The state Office of Mine Safety and Licensing’s Dick Brown says $8.5 million in cuts will lead to eliminating some 50 positions across the state and cutting annual mine safety inspections from six to four.

The cuts also mean less safety training for miners.

“We’re going to have to be judicious in how we approach this and make sure, number one, that miners are as safe as we can possibly make them and that we can effectively keep them safe,” Brown said.

Brown expects a cut to the number of mine safety rescue teams as well. However, Madisonville’s KCTCS Mine Rescue Team receives private funding from coal companies and won’t be impacted by the budget cut.

All of us who write for a living know what it's like to completely forget something you wrote 13 years ago.

But when a Supreme Court justice pointedly cites the facts in a decision he wrote, and gets them exactly wrong, it is more than embarrassing. It makes for headlines among the legal cognoscenti.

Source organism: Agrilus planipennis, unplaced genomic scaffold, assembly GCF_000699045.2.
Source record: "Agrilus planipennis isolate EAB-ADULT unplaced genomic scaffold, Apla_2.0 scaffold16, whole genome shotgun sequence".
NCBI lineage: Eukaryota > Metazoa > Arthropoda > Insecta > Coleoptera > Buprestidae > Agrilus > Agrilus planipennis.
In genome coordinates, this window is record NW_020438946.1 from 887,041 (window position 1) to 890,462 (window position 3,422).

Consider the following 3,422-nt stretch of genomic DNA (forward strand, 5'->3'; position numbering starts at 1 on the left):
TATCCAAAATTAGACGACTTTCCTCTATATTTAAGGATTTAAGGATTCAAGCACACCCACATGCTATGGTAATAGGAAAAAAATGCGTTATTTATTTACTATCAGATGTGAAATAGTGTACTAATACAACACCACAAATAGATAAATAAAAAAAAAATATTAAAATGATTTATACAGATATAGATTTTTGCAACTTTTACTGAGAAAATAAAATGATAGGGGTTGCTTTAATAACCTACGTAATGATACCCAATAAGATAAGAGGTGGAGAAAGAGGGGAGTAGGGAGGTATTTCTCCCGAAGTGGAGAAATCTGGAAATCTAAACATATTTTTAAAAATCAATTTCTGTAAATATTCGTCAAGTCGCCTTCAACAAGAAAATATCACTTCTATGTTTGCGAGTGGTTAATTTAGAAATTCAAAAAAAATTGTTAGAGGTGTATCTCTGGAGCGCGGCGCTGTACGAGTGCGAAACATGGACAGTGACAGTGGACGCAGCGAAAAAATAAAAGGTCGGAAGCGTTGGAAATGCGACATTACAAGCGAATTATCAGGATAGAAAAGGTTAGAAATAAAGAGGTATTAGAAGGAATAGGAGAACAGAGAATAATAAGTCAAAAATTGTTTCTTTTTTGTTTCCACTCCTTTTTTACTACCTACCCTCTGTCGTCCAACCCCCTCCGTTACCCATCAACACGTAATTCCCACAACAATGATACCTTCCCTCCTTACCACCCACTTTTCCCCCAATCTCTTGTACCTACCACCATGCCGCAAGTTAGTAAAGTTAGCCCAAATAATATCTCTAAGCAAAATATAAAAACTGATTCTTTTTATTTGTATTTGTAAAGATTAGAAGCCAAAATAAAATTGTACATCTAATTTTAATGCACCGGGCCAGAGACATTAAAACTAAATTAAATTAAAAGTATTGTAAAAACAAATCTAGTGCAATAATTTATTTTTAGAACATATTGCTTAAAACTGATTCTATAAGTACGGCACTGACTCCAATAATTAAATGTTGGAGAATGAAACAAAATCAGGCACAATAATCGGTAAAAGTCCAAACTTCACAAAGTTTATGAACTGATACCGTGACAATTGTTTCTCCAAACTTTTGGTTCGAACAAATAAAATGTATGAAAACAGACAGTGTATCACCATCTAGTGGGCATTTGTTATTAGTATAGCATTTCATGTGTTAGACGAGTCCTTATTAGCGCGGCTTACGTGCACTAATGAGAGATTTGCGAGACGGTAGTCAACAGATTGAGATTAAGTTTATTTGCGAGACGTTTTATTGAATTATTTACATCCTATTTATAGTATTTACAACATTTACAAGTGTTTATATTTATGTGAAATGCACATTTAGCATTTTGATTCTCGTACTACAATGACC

I'm not sure I rank as one of the cognoscenti, but here's my headline for Justice Antonin Scalia's booboo: "Nino's No-No."

Tennessee Valley Authority

The U.S. Supreme Court is upholding the authority of the Environmental Protection Agency to regulate coal pollution that crosses state lines.

Tuesday’s 6-2 decision is being called a major victory for the Obama administration’s environmental agenda, and will likely have a major impact on coal-fired power plants in Kentucky and other states.

The White House has put forth a set of new Clean Air Act regulations aimed at cutting pollution coming from coal-fired power plants. Coal industry advocates and many Republican lawmakers—including Kentucky Senator Mitch McConnell—have sharply criticized those regulations, describing them as government overreach and a “war on coal.”

The EPA is expected to unveil new climate control regulations in June to cut down on carbon pollution from coal plants. Kentucky gets an estimated 90 percent of its electricity from coal-fired plants, such as the Paradise Fossil Plant in Muhlenberg County.

Many power suppliers have been anticipating increased scrutiny of coal pollution, and have been implemented changes at their plants to make their coal-fired operations more environmentally-friendly.

Tennessee Valley Authority spokesman Scott Brooks told WKU Public Radio that Tuesday's Supreme Court decision has "no impact" on the utility's plans for the Paradise plant.